Raoult's law

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Raoult's law states that the vapour pressure of an ideal solution of N components is:

P_v = \sum_{i=1}^{N} X_i P^*_{v,i}

where X_i is the molar fraction of component i, and P^*_{v,i} is the vapour pressure of pure i. More generally, Raoult's law describes the partial pressure of component A in the vapour coexisting with a liquid mixture as:

  P_A = X_A P^*_{v,A} .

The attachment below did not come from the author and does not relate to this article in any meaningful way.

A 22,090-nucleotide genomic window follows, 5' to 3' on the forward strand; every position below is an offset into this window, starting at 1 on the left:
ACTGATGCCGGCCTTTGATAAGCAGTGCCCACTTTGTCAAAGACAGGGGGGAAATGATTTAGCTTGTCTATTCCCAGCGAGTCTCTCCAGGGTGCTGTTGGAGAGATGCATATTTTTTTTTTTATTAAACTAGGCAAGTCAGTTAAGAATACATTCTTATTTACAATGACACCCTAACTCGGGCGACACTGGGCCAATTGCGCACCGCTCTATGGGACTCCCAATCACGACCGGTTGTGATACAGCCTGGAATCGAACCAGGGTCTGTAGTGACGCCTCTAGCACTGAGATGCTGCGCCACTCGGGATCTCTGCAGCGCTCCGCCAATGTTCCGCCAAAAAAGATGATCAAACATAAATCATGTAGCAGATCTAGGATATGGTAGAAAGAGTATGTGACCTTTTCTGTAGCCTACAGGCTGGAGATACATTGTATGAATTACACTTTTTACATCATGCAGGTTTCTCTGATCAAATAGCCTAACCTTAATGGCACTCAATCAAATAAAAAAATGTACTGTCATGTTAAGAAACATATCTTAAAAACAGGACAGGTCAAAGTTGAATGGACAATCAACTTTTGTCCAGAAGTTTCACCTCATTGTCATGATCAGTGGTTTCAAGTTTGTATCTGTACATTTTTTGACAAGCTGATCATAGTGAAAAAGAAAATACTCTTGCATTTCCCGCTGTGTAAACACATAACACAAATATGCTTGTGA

This law is obeyed for all components of an ideal solution, and is also obeyed for the solvent of an ideal dilute solution. The solute's partial pressure of such solutions then obey Henry's law. Ideal dilute solutions describe the limiting behaviour of a mixture of infinite dilution. Therefore, all solutions in the limit of infinite dilution obey Raoult's law, i.e.:

 \lim_{X_A \rightarrow 1} P_A = X_A P^*_{v,A} .

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